Famous Physicists from China

List of notable or famous physicists from China, with bios and photos, including the top physicists born in China and even some popular physicists who immigrated to China. If you're trying to find out the names of famous Chinese physicists then this list is the perfect resource for you. These physicists are among the most prominent in their field, and information about each well-known physicist from China is included when available.

List people include Chen Ning Yang, Tsung-Dao Lee and many additional people as well.

This historic physicists from China list can help answer the questions "Who are some Chinese physicists of note?" and "Who are the most famous physicists from China?" These prominent physicists of China may or may not be currently alive, but what they all have in common is that they're all respected Chinese physicists.

Use this list of renowned Chinese physicists to discover some new physicists that you aren't familiar with. Don't forget to share this list by clicking one of the social media icons at the top or bottom of the page. {#nodes}
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  • Sir Charles Kuen Kao (4 November 1933 – 23 September 2018) was a physicist and electrical engineer who pioneered the development and use of fibre optics in telecommunications. In the 1960s, Kao created various methods to combine glass fibres with lasers in order to transmit digital data, which laid the groundwork for the evolution of the Internet. Known as the "Godfather of Broadband", the "Father of Fiber Optics", and the "Father of Fiber Optic Communications", Kao was awarded the 2009 Nobel Prize in Physics for "groundbreaking achievements concerning the transmission of light in fibers for optical communication".Born in Shanghai, China, Kao was a permanent resident of Hong Kong and held ...more
    • Age: 89
    • Birthplace: Shanghai, China
  • Yang Chen-Ning or Yang Zhenning (Chinese: 杨振宁; born October 1, 1922) is a Chinese theoretical physicist who made significant contributions to statistical mechanics, integrable systems, gauge theory, and both particle physics and condensed matter physics. He and Tsung-dao Lee received the 1957 Nobel Prize in Physics for their work on parity nonconservation of weak interaction. The two proposed that one of the basic quantum-mechanics laws, the conservation of parity, is violated in the so-called weak nuclear reactions, those nuclear processes that result in the emission of beta or alpha particles. The most important work of Yang is Yang-Mills theory.
    • Age: 101
    • Birthplace: Hefei, China
  • Chien-Shiung Wu
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    Chien-Shiung Wu (simplified Chinese: 吴健雄; traditional Chinese: 吳健雄; pinyin: Wú Jiànxióng; May 31, 1912 – February 16, 1997) was a Chinese-American experimental physicist who made significant contributions in the field of nuclear physics. Wu worked on the Manhattan Project, where she helped develop the process for separating uranium into uranium-235 and uranium-238 isotopes by gaseous diffusion. She is best known for conducting the Wu experiment, which proved that parity is not conserved. This discovery resulted in her colleagues Tsung-Dao Lee and Chen-Ning Yang winning the 1957 Nobel Prize in Physics, while Wu herself was awarded the inaugural Wolf Prize in Physics in 1978. Her expertise ...more
    • Age: Dec. at 84 (1912-1997)
    • Birthplace: Taicang, China
  • Wang Ganchang
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    Wang Ganchang (Chinese: 王淦昌; pinyin: Wáng Gànchāng; Wade–Giles: Wang Kan-ch'ang; May 28, 1907 – December 10, 1998) was a Chinese nuclear physicist. He was one of the founding fathers of Chinese nuclear physics, cosmic rays and particle physics. Wang was also a leader in the fields of detonation physics experiments, anti-electromagnetic pulse technology, nuclear explosion detection, anti-nuclear radiation technology, and laser stimulated nuclear explosion technologies. For his numerous contributions, Wang is considered among the top leaders, pioneers and scientists of the Chinese nuclear weapons program. He was elected a member of the Chinese Academy of Sciences, and was a member of the ...more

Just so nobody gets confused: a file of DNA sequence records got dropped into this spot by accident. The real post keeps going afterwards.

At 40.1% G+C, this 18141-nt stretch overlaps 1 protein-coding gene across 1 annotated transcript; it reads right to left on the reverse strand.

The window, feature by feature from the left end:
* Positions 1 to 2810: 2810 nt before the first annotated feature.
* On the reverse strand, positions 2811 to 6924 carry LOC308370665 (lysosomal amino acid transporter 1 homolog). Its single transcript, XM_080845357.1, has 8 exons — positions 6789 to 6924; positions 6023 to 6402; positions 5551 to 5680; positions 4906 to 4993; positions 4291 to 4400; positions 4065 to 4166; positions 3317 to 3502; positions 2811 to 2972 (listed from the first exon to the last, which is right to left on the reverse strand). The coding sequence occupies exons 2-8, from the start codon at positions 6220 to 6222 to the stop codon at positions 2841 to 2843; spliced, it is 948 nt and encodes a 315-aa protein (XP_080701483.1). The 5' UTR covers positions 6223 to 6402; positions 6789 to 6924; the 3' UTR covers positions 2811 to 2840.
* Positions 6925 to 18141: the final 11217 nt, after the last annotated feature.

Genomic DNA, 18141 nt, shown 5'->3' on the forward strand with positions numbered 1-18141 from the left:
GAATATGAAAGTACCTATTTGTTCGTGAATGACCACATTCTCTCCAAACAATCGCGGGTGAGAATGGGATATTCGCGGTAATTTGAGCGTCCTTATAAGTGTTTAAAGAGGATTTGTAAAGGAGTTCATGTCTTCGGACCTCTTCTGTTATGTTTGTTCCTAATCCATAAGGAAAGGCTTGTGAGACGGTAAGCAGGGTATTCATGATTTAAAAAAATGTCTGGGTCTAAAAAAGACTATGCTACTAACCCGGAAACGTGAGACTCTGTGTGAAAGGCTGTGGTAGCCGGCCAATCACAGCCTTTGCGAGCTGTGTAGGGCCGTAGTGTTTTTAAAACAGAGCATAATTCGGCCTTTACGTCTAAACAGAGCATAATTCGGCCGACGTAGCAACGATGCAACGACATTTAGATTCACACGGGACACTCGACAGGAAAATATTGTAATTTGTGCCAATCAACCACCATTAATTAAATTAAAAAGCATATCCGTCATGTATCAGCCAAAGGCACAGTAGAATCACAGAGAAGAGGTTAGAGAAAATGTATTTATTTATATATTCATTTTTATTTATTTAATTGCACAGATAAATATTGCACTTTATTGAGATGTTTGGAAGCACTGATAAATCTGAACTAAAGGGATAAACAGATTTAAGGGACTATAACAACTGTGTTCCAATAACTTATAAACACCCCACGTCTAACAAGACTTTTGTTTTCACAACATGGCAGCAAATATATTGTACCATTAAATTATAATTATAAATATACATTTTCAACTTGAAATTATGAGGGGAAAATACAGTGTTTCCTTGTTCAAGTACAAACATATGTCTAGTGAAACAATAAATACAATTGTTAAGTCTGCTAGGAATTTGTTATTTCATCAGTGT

• Age: Dec. at 91 (1907-1998)
    • Birthplace: Changshu, Suzhou, China
  • Mozi
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    Mozi (; Chinese: 墨子; pinyin: Mòzǐ; Wade–Giles: Mo Tzu ; Latinized as Micius ; c. 470 – c. 391 BC), original name Mo Di (Chinese: 墨翟), was a Chinese philosopher during the Hundred Schools of Thought period (early portion of the Warring States period of c.475–221 BC). A book named after him, the Mozi, contains material ascribed to him and his followers. Mozi taught that everyone is equal in the eyes of heaven. For those in power he believed that it should be based on meritocracy, or those who are worthy of power receive power. This is different than Confucianism because those who are given power in Confucianism are handed the power. Mozi invokes heaven and calls on the Sage Kings to support ...more
    • Age: Dec. at 79 (469 BC-390 BC)
    • Birthplace: China
  • Tsung-Dao Lee
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    Tsung-Dao Lee (T. D. Lee; Chinese: 李政道; pinyin: Lǐ Zhèngdào; born November 24, 1926) is a Chinese-American physicist, known for his work on parity violation, the Lee Model, particle physics, relativistic heavy ion (RHIC) physics, nontopological solitons and soliton stars. He is a University Professor Emeritus at Columbia University, where he taught from 1953 until his retirement in 2012.In 1957, Lee, at the age of 30, won the Nobel Prize in Physics with Chen Ning Yang for their work on the violation of the parity law in weak interactions, which Chien-Shiung Wu experimentally verified in 1956, with her so-called Wu experiment. Lee remains the youngest Nobel laureate in the science fields ...more
    • Age: 96
    • Birthplace: Shanghai, China